I woke up to an early alarm, eager to get started this morning. It was going to be a big day which includes climbing to the top of Bigelow Ridge with a full resupply of food, and I wanted to get an early start. When I ventured outside it felt almost cold, so I put on my down puffy before heading down to the road. I needed to get a quick ride back to the trailhead, but it was early and there was no traffic on the road. I don’t usually bother keeping track of the day of the week because out here, it just doesn’t matter, but a quick check revealed that it was Saturday morning. Most of the people around here work at the Sugarloaf Ski Resort so I hoped that a few of them had to work on the weekend. I walked down to road towards a convenience store and I was about to go in when a truck pulled over and offered me a ride.
This morning’s agenda included a 2,750-foot climb to the summit of the Bigelow Mountain West Peak with a steep climb up and down the South Horn thrown in for good measure. The first couple of trail miles are relatively flat which compresses the climb to a 2.5-mile section. Even with a full load of food, it was an enjoyable climb and I felt stronger than I had for weeks. On the way up, I passed a scenic beaver bog and passed through a section where the trail winds around huge moss-covered boulders.
As I neared the top of the ridgeline, the trail climbed steeply before leveling off for a half mile and then it came to a short side trail to a rocky outcrop with a stunning view of Horns Pond and The Horns. Just a short walk past the view I came to the Horns Pond Lean-to’s where I stopped for a break. The area around the Horns Pond Lean-tos is heavily visited and sports a resident caretaker. There are actually three lean-tos in the area. Two of them are modern structures holding eight campers each and are located off the trail. The third one, built in 1937, is directly on the trail and only open for day use. While I was eating lunch inside the shelter, I discovered that someone had left behind a hat embroidered for the 2017 Student Orientation for Tufts University. Since I hadn’t had a hat since leaving mine at the Farmhouse Inn, I put it on my head.
Feeling re-energized from my break at the old Horns Pond Lean-to, I tackled the one-half mile 600-foot climb to the summit of the South Horn where I took the picture that you can see as the featured picture for this blog post. I skipped the side trail to North Horn and descended steeply only to start climbing again towards the summit of Bigelow Mountain West Peak. Once again, I was above the treeline and loving every minute of it. The climbing was fun, and the 360-degree views were incredible. At the summit, I met a day hiker and avid climber of peaks named Eric who was quite knowledgeable about the area, and he pointed out some of the peaks on the horizon for me. Eric had taken a couple of pictures of me coming up the mountain, so we traded Facebook information so that he could send them to me. It was nice to chat with Eric and I’m happy to have had the opportunity to meet him.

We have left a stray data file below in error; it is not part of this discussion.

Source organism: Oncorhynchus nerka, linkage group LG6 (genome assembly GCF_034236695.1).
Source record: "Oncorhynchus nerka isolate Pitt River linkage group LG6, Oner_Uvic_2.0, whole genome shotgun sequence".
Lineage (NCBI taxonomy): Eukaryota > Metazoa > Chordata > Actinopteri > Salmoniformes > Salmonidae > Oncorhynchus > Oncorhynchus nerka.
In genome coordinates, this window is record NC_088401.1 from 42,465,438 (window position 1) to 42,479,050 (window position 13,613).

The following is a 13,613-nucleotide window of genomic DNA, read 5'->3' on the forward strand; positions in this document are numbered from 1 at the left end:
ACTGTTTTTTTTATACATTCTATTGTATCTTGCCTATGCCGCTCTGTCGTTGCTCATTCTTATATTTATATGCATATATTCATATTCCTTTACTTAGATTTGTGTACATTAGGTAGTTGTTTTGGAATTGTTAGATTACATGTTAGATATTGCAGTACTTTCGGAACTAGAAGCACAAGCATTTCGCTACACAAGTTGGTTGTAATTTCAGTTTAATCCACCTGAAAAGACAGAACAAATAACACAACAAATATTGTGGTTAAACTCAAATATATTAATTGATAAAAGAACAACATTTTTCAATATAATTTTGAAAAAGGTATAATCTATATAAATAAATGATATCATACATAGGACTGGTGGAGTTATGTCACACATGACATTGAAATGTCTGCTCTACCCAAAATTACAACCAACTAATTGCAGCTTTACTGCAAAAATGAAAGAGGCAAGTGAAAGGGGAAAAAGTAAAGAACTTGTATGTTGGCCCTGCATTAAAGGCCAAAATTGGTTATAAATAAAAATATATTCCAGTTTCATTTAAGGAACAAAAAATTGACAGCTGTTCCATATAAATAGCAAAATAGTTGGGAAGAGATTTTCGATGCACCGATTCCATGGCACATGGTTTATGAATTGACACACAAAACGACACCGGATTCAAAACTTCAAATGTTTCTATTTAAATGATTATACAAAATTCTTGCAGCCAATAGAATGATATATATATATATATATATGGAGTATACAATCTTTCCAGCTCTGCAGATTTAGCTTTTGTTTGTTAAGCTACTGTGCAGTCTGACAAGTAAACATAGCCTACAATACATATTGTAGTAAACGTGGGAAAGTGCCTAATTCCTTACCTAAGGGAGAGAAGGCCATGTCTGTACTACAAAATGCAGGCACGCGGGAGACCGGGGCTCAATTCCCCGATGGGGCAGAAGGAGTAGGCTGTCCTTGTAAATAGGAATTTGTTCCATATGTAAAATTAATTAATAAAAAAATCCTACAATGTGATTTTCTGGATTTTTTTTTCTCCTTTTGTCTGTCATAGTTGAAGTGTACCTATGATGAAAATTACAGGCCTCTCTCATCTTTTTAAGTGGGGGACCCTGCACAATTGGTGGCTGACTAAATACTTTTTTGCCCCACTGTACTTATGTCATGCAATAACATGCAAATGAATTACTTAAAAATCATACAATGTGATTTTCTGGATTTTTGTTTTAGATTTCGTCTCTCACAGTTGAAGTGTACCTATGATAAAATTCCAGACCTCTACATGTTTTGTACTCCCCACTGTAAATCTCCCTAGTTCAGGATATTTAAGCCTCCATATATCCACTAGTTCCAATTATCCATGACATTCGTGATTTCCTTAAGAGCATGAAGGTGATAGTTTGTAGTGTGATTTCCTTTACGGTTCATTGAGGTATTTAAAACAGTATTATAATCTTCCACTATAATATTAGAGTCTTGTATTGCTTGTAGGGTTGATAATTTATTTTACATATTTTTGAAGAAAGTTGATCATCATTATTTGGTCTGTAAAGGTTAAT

Because I was directly across from the cell tower on Sugarloaf Mountain, I had a great cell phone signal on the West Peak, so I called and spoke to my wife. She was asking if I could please nail down a completion date so that she could make travel plans and I tried to impart to her how difficult that would be. But I owe it to her to at least provide due diligence on that information, so I told her that I would look at it this evening and get back to her tomorrow. Meanwhile, the Bigelow Range is the last big mountain range until Katahdin and I’m looking at this view towards where I’ll be in a couple of days, and I tell her, “I have seen the promised land, and it looks pretty flat ahead.” There is some hope up ahead that I might be able to accelerate my progress.
From the summit, it is a short descent to the Avery Memorial Campsite at Bigelow Col where I’m spending the night. It has been a long and tiring day, but it has also been one of the most pleasurable hiking days that I have enjoyed in a long time. Has the joy returned to hiking? I hope so. But for now, I’m content to end this day camping at 3,838 feet at this gorgeous campsite. The tent pads are built into a steep mountainside, so each site feels like a private outdoor high-rise apartment with a spectacular view. The only downside is that I had to go to three different springs before I could find water that was acceptable to me for drinking (after filtering). After dinner, I’ll pull up all my maps and itineraries and try to figure out how long it is going to take me to get to Mt Katahdin.
Date: August 26, 2017
Starting Location: ME 27, Stratton, ME
Ending Location: Avery Memorial Campsite
AT Miles Today: 8.1
AT Miles To Date: 2,009.7